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Tip #231 – Reducing to the Essentials

If you could only play two notes to suggest the harmony, which ones would you choose? How can you choose the right night to imply the right harmony without making it ambiguous?

Previously, we have talked about making harmonic accompaniment ambiguous by playing only octaves and fifths. What if we want to do the opposite.

Well, instead of the fifth, what other notes of the chord impact its quality? That would be the third (telling us if it is major of minor), the seventh (tell us what kind of seventh chord it is), and sixth (for extra color).

Some people have been known to call this “shell voicing” when you limit your harmonic voicings down to two notes: the root/bass and a tone that tells us the quality of the chord.

NOTE: if the chord was diminished, playing the flat fifth would be more of a priority, but not when it is a perfect fifth.

Try it out. When building a bass line, an accompaniment, or whatever, challenge yourself by only playing 2 notes.

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Tip #184 – Unique Use of Dominant 13 (b9 #11) Chord

Some jazz performers, arrangers, and composers have the inclination to add tension tones and various extensions on top of simple triad chord harmonies. Not that it is a bad thing, but it can become mundane if used too often or too frivolously.

With that out of the way, one chord that I have noticed some people using is the dominant 13 chord with alterations of a b9 and #11. Usually, this is recognized as a V 13(b9 #11) in the jazz tune – but here is another use of it:

Let’s first start by separating the dominant 7 from the upper extensions. That gives us the V7 chord and the (b9 #11 13) above.

If we reharmonize the (b9 #11 13) be their enharmonic, we get a minor triad a tritone above the root of the chord.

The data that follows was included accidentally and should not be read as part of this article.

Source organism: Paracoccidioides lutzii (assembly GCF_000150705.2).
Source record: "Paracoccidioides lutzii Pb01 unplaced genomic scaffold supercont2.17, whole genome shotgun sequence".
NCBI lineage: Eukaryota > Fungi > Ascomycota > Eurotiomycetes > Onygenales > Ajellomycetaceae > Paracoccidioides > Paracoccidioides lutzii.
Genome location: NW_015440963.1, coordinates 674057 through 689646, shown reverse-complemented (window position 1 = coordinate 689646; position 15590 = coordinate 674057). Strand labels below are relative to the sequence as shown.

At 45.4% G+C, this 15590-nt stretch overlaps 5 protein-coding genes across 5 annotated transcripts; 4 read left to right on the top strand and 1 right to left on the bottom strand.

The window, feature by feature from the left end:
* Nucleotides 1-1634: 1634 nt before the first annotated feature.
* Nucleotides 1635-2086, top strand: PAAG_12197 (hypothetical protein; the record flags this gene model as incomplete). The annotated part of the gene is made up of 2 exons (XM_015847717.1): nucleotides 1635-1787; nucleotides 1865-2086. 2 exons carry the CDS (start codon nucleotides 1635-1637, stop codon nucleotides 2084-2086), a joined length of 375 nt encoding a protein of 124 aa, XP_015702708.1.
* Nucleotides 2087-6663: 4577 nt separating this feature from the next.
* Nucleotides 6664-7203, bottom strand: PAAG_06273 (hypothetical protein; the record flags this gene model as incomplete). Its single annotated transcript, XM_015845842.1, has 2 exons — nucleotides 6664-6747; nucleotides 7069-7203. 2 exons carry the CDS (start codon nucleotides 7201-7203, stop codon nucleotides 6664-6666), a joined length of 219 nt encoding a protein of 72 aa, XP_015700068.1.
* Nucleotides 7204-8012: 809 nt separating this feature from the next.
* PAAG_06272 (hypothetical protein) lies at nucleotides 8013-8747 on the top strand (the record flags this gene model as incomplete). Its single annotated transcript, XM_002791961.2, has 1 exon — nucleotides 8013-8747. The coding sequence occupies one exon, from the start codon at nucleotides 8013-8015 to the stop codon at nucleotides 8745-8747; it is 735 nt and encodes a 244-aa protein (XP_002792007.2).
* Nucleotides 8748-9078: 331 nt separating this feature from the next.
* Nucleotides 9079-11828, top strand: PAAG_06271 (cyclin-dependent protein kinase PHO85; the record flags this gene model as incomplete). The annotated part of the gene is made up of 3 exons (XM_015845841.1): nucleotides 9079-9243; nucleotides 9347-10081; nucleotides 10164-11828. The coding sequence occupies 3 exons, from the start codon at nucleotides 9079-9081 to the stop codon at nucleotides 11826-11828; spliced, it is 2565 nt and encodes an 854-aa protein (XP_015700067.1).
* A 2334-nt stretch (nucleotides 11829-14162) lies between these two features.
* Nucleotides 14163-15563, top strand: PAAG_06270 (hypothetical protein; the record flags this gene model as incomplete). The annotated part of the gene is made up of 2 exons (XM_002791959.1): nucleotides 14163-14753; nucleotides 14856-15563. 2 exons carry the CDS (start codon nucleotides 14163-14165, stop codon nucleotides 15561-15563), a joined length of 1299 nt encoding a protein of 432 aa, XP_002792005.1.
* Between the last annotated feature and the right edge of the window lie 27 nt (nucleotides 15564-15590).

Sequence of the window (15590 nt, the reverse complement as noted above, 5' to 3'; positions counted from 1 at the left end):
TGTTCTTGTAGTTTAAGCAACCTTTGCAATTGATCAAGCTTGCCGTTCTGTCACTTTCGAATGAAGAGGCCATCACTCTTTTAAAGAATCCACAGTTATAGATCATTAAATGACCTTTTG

Typically, there is no major or natural minor key that has both a V7 and bii. However, who said that the dominant chord has to function as a V7 chord? Instead, we can think of it as a tritone substation making it a bII7 in a minor key with the minor triad acting as a v. In which case, both the bII7 and v chords resolve to the minor tonic triad of i.

Try it out for yourself!

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Tip #166 – Using sus4 Chords for Inner-Voice Movement

Say that you an “out-of-the-ordinary” progression that involves a bunch of major triads going up by whole steps.

So, that would be: C – D – E – F# …

This parallel movement is irregular because there is no “standard” key that has more than two major chords a whole step apart in a row.

However, you can make the progression sound really amazing by using sus4 chords in between.

To remind: a sus4 chord is when you replace the third of a triad with a P4 interval above the root.

By altering each chord to become a sus4 voicing, you create a chromatic line ascending upwards that makes the chord progression become more interesting and flowing:

Try it out on your own with different major chords.